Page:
With Gremlin, we can use a latency Gremlin to add packet latency for traffic to and from our application. We can then monitor requests to the application to measure the impact of this additional latency from the perspective of a user. If there is a noticeable impact—for instance, requests fail or take significantly longer than the amount of latency added by the attack—we should investigate the cause further and take action to mitigate against or resolve it. This way, if we experience a similar problem in production caused by an oversaturated or degraded network connection, our application is already prepared for it.
Cloud platforms and distributed computing platforms emphasize high availability, but outages are still possible. Applications can crash without warning, servers or even entire data centers can experience hardware failures, and we can lose connection to downstream dependencies at any time. We need to ensure that our applications can safely withstand these conditions, and we can do so using Chaos Engineering.
For example, autoscaling is a core feature of cloud platforms. As demand increases, we want to be confident that we can automatically add infrastructure capacity to handle the increased traffic. However, we also want to be sure that we automatically scale down during periods of low demand in order to save on hosting costs.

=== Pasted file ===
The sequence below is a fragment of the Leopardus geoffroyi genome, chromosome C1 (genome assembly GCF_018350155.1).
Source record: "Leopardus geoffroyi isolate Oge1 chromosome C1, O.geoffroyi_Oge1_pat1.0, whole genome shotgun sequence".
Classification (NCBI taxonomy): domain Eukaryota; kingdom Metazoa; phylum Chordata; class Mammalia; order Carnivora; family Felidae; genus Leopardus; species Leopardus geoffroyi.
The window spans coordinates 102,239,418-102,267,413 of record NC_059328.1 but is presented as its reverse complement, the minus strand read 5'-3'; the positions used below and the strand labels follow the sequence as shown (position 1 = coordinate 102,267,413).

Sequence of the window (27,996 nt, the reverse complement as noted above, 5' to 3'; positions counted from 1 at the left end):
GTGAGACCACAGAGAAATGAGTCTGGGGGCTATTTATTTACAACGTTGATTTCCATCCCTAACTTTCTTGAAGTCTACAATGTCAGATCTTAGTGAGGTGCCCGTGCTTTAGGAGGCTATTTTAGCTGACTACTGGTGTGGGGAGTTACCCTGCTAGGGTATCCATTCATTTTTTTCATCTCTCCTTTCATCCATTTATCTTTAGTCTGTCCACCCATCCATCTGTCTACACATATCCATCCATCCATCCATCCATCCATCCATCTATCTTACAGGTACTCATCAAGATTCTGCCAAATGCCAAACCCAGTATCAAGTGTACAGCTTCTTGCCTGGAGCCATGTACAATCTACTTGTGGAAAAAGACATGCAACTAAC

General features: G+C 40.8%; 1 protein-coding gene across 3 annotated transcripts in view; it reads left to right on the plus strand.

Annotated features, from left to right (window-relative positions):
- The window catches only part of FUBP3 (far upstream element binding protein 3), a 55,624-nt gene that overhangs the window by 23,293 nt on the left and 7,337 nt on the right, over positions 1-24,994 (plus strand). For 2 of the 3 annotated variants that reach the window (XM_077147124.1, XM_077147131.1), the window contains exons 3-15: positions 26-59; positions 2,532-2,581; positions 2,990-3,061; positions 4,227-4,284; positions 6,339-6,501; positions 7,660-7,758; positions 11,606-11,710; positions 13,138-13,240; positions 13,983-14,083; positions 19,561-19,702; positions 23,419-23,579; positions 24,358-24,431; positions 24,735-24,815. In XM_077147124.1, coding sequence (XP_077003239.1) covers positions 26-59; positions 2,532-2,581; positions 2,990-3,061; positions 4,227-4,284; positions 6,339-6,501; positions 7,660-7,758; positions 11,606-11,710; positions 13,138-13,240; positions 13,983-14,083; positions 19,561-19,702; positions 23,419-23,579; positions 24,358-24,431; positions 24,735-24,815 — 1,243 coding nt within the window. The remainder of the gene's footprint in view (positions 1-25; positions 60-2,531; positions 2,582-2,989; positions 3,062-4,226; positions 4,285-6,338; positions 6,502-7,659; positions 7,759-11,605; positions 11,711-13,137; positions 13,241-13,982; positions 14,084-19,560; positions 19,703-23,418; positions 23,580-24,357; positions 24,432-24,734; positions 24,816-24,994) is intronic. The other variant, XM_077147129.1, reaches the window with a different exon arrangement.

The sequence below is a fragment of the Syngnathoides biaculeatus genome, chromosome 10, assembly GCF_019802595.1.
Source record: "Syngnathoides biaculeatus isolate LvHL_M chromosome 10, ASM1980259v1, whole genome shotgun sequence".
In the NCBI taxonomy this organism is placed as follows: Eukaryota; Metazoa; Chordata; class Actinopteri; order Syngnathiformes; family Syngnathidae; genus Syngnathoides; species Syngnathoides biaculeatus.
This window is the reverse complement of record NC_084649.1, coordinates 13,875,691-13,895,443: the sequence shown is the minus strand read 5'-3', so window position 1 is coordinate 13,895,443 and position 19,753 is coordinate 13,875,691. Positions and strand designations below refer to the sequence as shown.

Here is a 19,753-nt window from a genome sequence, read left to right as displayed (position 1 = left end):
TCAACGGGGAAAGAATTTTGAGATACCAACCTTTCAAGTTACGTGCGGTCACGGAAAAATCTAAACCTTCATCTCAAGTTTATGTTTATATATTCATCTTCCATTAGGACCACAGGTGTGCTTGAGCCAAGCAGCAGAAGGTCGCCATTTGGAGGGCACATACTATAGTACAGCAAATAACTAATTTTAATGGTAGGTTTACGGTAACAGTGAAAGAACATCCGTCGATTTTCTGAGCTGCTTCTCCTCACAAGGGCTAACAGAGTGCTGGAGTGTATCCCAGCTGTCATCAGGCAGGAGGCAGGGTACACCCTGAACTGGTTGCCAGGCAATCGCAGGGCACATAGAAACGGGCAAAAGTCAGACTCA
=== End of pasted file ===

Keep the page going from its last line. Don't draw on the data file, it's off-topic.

We can use a resource Gremlin to verify that our autoscaling rules are configured correctly by consuming computing resources, such as CPU time or memory. We can then monitor for changes to our infrastructure to determine whether it responds the way we expect it to. This way, we can be confident that our systems respond appropriately to changes in customer traffic, even if these changes are rapid and hard to predict. Additionally, this gives us an opportunity to verify that our applications continue to provide fast performance and low latency at high scale.
A migration isn’t a “one-and-done” project. Applications and infrastructure change over time due to new feature deployments, bug fixes, and normal everyday operation. All of these changes can negatively impact reliability, but we can reduce this risk by performing Continuous Chaos.